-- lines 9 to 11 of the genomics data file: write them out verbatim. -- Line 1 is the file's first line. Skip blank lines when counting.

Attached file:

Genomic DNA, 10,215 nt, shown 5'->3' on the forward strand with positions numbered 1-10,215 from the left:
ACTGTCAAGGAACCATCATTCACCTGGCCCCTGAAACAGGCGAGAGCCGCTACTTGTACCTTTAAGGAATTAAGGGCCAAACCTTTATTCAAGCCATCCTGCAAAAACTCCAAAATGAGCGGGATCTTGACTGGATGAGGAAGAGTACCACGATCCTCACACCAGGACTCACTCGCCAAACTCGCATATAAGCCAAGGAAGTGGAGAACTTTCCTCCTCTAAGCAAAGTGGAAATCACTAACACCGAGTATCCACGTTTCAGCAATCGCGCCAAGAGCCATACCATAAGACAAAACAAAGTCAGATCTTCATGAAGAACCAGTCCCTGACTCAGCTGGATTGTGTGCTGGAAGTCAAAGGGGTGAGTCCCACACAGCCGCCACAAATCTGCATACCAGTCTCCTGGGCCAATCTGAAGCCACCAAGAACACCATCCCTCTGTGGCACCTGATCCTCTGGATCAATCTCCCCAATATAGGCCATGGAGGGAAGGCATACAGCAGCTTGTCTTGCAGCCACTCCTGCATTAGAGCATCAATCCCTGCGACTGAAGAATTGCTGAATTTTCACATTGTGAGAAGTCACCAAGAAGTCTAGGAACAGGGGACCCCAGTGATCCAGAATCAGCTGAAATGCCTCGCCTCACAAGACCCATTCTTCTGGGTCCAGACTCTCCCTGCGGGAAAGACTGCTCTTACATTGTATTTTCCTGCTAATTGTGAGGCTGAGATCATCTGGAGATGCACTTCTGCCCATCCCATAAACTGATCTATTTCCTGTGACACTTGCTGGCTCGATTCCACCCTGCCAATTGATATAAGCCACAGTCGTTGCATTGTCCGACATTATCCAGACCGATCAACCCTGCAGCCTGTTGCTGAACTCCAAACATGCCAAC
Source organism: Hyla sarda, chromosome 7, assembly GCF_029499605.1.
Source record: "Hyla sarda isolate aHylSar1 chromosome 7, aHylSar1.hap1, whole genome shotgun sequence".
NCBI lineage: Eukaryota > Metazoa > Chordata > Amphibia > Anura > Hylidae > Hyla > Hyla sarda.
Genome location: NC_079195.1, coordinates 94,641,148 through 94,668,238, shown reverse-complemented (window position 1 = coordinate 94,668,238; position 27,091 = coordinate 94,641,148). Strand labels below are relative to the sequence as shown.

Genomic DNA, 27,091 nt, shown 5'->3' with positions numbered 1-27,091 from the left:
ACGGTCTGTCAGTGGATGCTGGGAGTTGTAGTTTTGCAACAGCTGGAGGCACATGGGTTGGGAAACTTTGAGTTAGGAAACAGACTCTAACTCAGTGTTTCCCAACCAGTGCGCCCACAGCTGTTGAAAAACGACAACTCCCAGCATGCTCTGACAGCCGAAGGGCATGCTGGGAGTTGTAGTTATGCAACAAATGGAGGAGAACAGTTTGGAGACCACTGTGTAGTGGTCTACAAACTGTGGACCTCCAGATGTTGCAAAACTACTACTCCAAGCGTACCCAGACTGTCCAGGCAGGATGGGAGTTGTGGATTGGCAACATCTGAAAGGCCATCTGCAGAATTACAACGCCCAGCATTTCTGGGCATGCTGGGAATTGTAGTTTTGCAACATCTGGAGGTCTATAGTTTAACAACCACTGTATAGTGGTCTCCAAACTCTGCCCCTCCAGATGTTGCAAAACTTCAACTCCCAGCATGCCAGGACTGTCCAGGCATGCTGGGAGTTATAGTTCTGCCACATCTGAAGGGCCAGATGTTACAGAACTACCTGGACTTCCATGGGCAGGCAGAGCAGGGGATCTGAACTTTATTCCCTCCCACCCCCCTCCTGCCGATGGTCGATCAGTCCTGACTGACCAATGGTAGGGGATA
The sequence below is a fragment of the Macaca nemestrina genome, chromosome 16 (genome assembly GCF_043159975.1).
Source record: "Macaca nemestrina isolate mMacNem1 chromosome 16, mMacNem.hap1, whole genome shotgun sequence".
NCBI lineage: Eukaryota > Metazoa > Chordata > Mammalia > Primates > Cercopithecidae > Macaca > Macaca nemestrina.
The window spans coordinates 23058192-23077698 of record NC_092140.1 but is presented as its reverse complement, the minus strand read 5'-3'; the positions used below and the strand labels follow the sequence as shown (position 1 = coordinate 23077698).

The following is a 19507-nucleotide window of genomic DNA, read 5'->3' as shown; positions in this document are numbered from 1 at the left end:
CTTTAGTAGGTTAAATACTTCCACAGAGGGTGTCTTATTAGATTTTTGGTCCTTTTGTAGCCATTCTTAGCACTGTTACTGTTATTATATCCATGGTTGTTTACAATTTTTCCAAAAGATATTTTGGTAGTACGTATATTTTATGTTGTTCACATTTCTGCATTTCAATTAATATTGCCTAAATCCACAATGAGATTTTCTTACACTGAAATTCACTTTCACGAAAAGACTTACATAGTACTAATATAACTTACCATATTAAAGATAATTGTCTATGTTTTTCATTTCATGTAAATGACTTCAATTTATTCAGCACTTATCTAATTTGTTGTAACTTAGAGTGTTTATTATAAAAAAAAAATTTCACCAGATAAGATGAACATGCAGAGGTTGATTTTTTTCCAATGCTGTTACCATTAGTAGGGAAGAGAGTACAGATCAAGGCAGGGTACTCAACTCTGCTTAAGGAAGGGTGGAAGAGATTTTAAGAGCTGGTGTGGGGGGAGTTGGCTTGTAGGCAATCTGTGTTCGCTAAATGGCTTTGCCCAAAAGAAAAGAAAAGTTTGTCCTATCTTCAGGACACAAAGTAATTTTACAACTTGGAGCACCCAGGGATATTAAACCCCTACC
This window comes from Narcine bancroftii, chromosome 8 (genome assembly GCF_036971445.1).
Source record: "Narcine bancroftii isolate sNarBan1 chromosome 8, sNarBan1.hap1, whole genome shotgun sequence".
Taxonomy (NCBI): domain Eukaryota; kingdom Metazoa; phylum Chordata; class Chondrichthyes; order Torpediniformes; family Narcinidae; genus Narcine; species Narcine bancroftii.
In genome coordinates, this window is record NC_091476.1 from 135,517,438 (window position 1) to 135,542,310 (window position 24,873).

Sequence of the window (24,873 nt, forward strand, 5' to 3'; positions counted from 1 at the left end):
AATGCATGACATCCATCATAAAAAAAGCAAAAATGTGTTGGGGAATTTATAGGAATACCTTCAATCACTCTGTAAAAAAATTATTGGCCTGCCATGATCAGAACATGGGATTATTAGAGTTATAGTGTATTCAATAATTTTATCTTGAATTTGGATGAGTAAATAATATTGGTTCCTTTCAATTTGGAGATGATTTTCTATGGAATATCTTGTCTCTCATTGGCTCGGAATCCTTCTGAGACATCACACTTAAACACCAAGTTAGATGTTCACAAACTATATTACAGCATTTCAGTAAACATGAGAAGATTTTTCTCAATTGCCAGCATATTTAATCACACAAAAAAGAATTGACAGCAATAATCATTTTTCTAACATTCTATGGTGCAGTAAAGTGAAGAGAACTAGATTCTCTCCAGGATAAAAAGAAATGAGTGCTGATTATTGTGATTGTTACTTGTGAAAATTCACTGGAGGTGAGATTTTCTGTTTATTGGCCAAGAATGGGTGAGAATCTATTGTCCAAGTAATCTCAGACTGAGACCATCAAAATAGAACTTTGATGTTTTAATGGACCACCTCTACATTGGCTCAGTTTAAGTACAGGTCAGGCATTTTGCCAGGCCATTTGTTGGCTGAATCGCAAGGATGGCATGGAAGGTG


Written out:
The sequence below is a fragment of the Macaca nemestrina genome, chromosome 16 (genome assembly GCF_043159975.1).
Source record: "Macaca nemestrina isolate mMacNem1 chromosome 16, mMacNem.hap1, whole genome shotgun sequence".
NCBI lineage: Eukaryota > Metazoa > Chordata > Mammalia > Primates > Cercopithecidae > Macaca > Macaca nemestrina.